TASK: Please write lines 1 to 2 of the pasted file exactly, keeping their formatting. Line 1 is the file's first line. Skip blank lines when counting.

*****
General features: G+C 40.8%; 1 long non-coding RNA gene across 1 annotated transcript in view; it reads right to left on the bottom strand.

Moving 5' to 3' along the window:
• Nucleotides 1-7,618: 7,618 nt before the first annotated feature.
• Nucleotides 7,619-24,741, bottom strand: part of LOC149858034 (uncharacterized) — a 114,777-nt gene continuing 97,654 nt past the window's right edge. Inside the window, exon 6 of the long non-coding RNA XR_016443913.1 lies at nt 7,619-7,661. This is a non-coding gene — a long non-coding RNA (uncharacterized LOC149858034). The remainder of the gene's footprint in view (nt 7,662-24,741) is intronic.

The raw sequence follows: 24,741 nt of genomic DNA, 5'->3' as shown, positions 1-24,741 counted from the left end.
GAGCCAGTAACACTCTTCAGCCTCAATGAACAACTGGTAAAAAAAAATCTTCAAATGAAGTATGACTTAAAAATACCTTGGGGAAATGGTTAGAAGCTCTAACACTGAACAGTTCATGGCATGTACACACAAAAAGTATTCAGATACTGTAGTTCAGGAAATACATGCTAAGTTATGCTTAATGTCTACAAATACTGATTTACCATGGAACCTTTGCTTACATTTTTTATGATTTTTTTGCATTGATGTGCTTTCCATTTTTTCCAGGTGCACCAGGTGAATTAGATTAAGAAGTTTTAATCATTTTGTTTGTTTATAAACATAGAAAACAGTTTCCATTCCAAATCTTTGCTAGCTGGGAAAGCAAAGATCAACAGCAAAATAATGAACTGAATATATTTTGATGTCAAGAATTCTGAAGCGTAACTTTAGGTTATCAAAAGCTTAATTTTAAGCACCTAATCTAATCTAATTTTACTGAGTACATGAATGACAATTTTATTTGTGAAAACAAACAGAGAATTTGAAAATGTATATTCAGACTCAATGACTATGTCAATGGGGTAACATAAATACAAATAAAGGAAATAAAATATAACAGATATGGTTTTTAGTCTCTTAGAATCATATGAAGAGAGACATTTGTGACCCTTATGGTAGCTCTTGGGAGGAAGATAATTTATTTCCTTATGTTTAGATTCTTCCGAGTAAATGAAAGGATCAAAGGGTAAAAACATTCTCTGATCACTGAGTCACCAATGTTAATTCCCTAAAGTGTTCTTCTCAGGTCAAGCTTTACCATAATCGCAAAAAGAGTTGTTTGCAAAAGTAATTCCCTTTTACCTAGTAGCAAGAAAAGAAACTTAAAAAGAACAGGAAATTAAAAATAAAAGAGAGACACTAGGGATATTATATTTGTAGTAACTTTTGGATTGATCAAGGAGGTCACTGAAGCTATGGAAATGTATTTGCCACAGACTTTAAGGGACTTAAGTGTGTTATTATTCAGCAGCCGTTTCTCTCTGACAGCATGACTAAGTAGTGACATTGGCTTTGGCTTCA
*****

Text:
General features: G+C 40.8%; 1 long non-coding RNA gene across 1 annotated transcript in view; it reads right to left on the bottom strand.

Moving 5' to 3' along the window: